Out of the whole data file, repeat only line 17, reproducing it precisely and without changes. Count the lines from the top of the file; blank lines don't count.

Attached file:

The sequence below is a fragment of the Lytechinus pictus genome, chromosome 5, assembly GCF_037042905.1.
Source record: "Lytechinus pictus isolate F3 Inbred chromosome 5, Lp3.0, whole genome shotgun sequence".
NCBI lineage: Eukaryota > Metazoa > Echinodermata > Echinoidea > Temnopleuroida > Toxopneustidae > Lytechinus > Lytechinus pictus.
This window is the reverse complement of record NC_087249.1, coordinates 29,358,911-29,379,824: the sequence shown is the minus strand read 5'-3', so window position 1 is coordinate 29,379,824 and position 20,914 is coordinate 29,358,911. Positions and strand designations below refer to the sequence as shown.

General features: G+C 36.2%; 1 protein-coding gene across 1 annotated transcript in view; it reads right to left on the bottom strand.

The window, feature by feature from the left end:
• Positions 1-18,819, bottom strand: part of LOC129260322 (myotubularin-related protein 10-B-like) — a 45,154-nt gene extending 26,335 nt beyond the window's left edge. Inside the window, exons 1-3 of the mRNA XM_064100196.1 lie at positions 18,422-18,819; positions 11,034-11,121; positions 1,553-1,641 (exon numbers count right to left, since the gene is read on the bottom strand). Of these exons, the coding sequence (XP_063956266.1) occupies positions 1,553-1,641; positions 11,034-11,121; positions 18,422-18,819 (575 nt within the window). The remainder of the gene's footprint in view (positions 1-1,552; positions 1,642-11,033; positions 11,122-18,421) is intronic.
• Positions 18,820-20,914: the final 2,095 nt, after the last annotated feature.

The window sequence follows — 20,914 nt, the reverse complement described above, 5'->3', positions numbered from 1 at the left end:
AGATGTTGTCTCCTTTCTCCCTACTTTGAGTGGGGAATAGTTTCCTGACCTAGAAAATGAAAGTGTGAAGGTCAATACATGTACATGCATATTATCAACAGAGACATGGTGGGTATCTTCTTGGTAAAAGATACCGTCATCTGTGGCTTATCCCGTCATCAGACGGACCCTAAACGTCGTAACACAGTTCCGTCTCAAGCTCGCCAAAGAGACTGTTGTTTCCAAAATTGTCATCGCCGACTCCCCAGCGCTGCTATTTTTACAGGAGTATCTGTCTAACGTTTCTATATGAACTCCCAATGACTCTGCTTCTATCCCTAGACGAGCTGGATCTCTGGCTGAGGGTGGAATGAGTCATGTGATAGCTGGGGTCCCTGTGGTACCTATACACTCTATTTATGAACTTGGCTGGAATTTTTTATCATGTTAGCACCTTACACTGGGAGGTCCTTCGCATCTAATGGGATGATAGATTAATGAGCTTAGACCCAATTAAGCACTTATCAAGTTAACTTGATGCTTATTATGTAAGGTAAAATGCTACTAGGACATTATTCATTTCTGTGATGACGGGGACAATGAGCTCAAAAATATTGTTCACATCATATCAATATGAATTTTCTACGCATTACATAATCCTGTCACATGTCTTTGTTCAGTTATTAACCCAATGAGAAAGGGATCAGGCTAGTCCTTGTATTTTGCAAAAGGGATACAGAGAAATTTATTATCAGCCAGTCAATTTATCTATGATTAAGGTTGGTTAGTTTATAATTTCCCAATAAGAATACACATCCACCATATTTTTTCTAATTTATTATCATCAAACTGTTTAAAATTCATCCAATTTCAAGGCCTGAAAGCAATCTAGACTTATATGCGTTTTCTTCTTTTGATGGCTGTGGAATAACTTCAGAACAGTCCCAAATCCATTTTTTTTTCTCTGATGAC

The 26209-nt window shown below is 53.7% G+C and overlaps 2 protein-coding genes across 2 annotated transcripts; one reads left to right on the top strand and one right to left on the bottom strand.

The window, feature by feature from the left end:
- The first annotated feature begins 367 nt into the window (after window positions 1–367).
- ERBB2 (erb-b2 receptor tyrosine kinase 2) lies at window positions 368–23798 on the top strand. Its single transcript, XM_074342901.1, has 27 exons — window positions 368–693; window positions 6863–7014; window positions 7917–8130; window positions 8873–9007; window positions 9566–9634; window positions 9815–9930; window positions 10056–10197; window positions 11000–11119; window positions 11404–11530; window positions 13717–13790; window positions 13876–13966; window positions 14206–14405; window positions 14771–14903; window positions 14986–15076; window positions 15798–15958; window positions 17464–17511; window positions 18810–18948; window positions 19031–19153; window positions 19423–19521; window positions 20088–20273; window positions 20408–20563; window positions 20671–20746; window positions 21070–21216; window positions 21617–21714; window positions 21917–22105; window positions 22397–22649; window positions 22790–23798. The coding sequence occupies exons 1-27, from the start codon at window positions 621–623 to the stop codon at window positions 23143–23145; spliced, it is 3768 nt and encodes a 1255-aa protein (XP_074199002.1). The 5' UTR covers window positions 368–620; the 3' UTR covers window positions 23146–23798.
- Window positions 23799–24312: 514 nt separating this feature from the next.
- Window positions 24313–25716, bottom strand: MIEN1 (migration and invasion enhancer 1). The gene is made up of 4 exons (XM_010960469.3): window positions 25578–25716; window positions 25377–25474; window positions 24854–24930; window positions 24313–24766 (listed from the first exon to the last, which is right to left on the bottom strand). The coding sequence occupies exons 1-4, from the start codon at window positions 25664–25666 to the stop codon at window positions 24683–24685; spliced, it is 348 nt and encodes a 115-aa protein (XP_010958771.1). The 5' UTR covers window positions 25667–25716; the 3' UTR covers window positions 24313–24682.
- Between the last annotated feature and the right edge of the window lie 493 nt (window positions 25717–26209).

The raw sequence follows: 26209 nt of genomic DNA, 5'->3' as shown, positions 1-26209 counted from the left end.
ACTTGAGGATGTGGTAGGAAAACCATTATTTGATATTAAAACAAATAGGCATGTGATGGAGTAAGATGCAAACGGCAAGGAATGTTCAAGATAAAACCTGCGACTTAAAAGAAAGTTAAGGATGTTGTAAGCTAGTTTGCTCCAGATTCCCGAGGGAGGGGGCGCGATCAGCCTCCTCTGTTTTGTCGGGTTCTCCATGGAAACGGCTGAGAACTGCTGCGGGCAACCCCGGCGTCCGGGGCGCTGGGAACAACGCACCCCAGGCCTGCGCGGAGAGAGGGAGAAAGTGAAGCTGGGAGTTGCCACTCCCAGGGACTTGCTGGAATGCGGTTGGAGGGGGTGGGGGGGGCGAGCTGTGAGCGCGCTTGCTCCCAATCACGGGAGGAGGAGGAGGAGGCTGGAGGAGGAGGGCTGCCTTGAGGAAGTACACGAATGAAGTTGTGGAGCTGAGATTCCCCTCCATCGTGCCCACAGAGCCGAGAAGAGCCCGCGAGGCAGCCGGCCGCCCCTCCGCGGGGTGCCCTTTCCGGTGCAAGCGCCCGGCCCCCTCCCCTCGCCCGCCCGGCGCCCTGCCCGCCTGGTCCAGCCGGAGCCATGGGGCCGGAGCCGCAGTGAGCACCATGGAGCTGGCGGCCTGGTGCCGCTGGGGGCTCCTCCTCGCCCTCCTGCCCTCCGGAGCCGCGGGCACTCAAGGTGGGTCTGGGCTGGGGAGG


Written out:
- Between the last annotated feature and the right edge of the window lie 493 nt (window positions 25717–26209).